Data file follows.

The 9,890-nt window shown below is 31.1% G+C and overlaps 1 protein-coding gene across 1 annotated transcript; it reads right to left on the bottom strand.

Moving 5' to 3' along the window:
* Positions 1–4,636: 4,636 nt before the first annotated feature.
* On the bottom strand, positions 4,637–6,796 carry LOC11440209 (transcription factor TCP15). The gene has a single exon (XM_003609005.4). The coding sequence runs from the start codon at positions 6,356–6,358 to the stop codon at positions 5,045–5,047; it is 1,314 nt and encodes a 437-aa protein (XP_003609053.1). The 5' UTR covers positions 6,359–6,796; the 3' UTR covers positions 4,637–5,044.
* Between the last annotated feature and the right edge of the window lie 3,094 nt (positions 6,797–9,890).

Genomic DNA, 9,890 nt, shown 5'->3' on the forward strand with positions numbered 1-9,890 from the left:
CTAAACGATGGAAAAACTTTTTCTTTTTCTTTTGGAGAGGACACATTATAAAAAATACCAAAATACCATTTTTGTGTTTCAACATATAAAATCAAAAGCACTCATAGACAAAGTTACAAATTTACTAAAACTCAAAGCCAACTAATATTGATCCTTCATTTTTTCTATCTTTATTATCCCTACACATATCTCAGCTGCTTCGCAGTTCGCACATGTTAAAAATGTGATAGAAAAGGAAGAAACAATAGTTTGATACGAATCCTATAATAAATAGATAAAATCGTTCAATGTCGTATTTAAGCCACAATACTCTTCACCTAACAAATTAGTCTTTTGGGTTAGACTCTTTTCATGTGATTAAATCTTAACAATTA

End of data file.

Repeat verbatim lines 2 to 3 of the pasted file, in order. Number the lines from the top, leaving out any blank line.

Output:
Moving 5' to 3' along the window:
* Positions 1–4,636: 4,636 nt before the first annotated feature.